Because many needlepunchers are involved in the home furnishings field, it becomes rather clear how sensitive the needlepunching industry is to increases in interest rates. Most of the growth in this category of the needlepunching industry is to be in the high quality floor coverings area.
In 1989, there were approximately seven producers needlepunching fabrics for the marine industry. In 1990 there were more than 20 needlepunchers involved in this field. Indeed, the marine industry has made a major move towards needlepunched fabrics in the past few years. Many of the major producers have been replacing traditionally tufted areas with needlepunched fabrics.
Also, needlepunched composite materials have been introduced as hull liners on some boats in the past couple of years. These needlepunched hull liners are actually composite fabrics and they offer better stability, lighter weight and economic benefits over the woven competition. Other needlepunched marine areas include floor covering, head and wall covering areas and other applications.
Industrial felts tend to be a small segment of the needlepunched industry. Needlepunched industrial fabrics include gaskets, vibration pads and heavy duty wipes.
This is currently a small but growing segment of the needlepunching industry in the U.S. and Canada. Included in this group are needlepunched carbon composites for various applications, needlepunched high temperature fibers for fire protection on aircraft, space shuttle exterior tiles and many more items that cannot be discussed because of security agreements. The companies that produce these types of fabrics have been successful in finding "niche" markets in the industry, staying away from commodity fabrics and producing products such as these that yield much higher returns.
Needled felts made from fiberglass, ceramic fiber and certain aramid fibers fall into this category. Those needlepunching ceramic fiber mats have been extremely busy in the past two years. However, the Environmental Protection Agency is currently evaluating the reclassification of ceramic fibers as a carcinogen. This would create obvious problems for those currently needlepunching this fiber. Because the cost to get into the processing of ceramic fiber is extremely high, the market is dominated by very large, multimillion dollar companies. The cost of processing glass fibers and aramid fibers is much less, however, so medium sized companies are more common with these needlepunched products.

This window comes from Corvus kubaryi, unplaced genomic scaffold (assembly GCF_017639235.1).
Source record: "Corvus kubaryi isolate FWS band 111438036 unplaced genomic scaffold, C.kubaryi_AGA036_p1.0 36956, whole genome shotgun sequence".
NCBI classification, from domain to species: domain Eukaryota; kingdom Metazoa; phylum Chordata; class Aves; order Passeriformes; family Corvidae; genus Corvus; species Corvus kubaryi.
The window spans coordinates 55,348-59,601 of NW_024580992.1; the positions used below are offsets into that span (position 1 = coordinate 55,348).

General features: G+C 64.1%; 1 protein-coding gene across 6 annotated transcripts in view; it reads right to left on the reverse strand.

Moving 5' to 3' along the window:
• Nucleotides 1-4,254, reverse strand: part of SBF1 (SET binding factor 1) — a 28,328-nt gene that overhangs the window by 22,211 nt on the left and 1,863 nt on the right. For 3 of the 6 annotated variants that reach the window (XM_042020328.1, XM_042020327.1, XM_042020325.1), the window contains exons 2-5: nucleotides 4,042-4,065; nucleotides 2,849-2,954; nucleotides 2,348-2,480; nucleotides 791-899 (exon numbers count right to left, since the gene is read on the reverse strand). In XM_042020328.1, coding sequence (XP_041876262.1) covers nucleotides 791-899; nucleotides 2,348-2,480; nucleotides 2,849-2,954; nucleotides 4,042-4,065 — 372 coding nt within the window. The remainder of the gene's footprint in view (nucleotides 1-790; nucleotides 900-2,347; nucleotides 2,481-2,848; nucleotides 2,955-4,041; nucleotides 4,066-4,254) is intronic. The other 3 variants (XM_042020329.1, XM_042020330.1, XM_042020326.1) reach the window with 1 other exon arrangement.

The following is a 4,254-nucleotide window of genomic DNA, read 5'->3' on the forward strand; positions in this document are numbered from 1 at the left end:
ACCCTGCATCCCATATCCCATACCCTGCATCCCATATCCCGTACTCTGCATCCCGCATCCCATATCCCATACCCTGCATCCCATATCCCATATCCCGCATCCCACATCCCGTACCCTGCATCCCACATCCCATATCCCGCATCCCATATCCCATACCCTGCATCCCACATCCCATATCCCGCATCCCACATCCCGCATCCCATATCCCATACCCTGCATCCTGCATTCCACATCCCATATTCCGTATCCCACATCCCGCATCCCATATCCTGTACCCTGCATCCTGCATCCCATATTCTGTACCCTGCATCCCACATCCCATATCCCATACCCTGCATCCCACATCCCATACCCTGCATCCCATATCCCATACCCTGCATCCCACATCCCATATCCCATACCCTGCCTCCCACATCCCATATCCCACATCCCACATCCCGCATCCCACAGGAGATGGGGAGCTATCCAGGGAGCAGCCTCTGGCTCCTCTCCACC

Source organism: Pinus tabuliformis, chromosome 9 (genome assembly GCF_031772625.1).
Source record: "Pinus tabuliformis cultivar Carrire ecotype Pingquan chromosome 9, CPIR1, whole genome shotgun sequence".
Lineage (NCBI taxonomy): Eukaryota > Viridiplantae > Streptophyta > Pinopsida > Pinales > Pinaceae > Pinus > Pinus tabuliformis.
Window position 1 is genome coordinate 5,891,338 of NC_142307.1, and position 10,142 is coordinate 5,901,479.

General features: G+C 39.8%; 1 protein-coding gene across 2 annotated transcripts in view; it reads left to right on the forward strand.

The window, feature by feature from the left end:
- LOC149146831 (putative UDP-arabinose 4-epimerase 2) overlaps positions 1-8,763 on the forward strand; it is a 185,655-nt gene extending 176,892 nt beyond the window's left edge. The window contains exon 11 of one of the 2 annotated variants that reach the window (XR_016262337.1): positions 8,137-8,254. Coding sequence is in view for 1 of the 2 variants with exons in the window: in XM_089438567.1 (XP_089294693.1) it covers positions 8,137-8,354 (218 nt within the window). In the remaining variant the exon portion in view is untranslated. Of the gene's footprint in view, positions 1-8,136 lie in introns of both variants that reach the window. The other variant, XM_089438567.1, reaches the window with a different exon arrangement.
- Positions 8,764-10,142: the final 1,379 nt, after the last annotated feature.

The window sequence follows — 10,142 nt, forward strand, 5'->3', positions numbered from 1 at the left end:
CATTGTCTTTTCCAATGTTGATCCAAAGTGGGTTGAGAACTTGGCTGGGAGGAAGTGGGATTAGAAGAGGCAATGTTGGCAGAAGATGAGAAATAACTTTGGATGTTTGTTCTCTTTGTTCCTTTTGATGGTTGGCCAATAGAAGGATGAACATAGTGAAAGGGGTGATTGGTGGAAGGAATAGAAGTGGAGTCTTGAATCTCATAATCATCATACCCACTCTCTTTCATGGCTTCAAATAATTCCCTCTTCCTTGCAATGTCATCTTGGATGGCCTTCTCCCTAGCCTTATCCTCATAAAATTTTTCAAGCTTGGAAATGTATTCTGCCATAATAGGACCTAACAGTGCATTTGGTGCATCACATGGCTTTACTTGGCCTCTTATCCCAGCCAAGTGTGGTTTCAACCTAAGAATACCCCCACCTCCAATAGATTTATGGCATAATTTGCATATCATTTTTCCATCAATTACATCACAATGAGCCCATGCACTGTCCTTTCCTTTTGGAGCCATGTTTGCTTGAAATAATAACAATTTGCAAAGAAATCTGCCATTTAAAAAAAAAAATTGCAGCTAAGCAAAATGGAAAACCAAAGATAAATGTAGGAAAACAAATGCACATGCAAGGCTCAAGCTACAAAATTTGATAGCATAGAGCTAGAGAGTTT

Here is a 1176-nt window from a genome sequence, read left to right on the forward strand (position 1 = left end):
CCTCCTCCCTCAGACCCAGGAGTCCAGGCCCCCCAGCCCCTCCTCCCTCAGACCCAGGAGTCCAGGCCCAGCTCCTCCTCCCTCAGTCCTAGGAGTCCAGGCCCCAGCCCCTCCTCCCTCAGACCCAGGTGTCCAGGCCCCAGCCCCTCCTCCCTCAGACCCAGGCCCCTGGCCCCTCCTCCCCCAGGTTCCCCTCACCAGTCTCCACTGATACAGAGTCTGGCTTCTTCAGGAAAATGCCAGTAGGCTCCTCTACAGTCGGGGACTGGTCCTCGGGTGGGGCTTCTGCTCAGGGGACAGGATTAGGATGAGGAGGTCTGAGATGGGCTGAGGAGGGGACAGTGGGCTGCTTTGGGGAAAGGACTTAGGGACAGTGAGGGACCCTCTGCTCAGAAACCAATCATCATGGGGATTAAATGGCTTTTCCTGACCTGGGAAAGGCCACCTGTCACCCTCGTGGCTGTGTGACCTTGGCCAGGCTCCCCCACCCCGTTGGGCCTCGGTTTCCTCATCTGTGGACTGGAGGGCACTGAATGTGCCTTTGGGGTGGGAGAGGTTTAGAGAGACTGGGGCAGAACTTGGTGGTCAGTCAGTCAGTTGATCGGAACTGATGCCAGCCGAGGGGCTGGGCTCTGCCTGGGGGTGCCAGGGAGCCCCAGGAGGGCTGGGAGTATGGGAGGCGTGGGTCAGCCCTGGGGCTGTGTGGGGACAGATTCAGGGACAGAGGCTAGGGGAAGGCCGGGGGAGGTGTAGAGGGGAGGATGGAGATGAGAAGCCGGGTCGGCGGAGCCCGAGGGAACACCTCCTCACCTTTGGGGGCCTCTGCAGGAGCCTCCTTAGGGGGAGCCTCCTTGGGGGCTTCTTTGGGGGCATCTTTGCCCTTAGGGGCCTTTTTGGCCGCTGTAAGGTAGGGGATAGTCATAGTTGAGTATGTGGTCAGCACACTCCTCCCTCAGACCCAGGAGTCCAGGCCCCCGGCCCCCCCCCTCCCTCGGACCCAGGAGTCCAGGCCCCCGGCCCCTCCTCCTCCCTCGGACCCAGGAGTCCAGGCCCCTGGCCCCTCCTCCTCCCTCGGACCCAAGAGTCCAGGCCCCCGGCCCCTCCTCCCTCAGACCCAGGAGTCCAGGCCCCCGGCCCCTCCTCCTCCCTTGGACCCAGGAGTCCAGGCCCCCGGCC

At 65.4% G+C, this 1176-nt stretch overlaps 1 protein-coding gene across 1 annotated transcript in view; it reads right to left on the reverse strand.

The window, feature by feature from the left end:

Paperfelts consist of large continuous belts of monofilament and synthetic fiber materials that are installed on paper machines and carry the paper stock through three stages (forming, pressing and drying) of the paper production process. Paper felts, which are custom designed and manufactured, can have a considerable effect on the quality of the paper being produced as well as the efficiency of the paper machines on which it is used. Paperfelts can sell at prices up to $90,000 a fabric, they may exceed 30 feet in width and have a life on the paper machine that ranges from 30-90 days.
The companies that produce these very technical fabrics are all fairly large. The looms needed to produce these felts can cost in excess of $4 million. The felting needles used to produce these felts are also very specialized. The paper industry in the U.S. has had great growth in the past few years. Not surprisingly, the companies that produce these paperfelts have also grown. It is perhaps the one needlepunching category that has had the most companies investing money into new equipment. However, many economists see slower times ahead in the paper industry.
There has been a decrease of companies involved in the needlepunching of geotextiles. Because the geotextile market is controlled by the fiber producers themselves, it is very difficult to compete in this very price sensitive market. For those thinking about getting into the market, you better think twice. The competition is fierce and the margins are low. The sheer volume of needlepunch fabric is indeed very high, with 340 million sq. yards of total geotextile fabrics forecasted to be sold in 1990 alone. The market has grown nearly 50% since 1986 and this growth is expected to continue.
1. Tennis Court Surfaces
2. Space Shuttle Exterior Tiles
3. Marine Hulls, Headliners
4. Shoe Felts
6. Automotive Carpeting
7. Automotive Insulation
9. Vinyl Substrate
11. Primary Carpet Backing
12. Fiberglass Insulation Felts
13. Fiberglass Mats
14. Wall coverings
16. Blood Filters
17. Tennis Ball Covers
18. Synthetic Leather
19. Carpet Underlay Pads
20. Auto Trunk Liners
22. Papermaker Felts
25. Shoulder Padding
26. Ceramic Insulation
27. Kevlar Bullet Proof Vests
MARKET & PROSPECTS
In the U.S. the needlepunching sector of the nonwovens
industry has always been the black sheep of the nonwovens industry.
Needlepunching still has the connotation of being a slow, non-technical
technology. Internationally, however, it is interesting to note that these
negative connotations relating to needlepunching are not so prevalent.
This is especially true in Asian markets. The simple fact of the matter is
that many U.S., companies do not fully understand the needle punching
process nor the emerging and developing markets. Additionally, companies
cannot see a profitable future in needlepunching. Needlepunch production
levels approached 200 million lb and 725 million yd
Needled felts used for filtration forms only about 10% of the total consumption, which accounts to approximately $400 million. The Pacific Rim countries like Korea, Taiwan, Indonesia, India and other Southeast Asian countries are currently investing heavily in pollution control which will naturally increase the market for the needled felt products. 
Needlepunched nonwovens industries are rapidly growing in Latin America too. Due to the extensive use of needlepunched nonwovens in automobiles and due to the expansion of the automobile industry in these countries, there is tremendous potential for growth.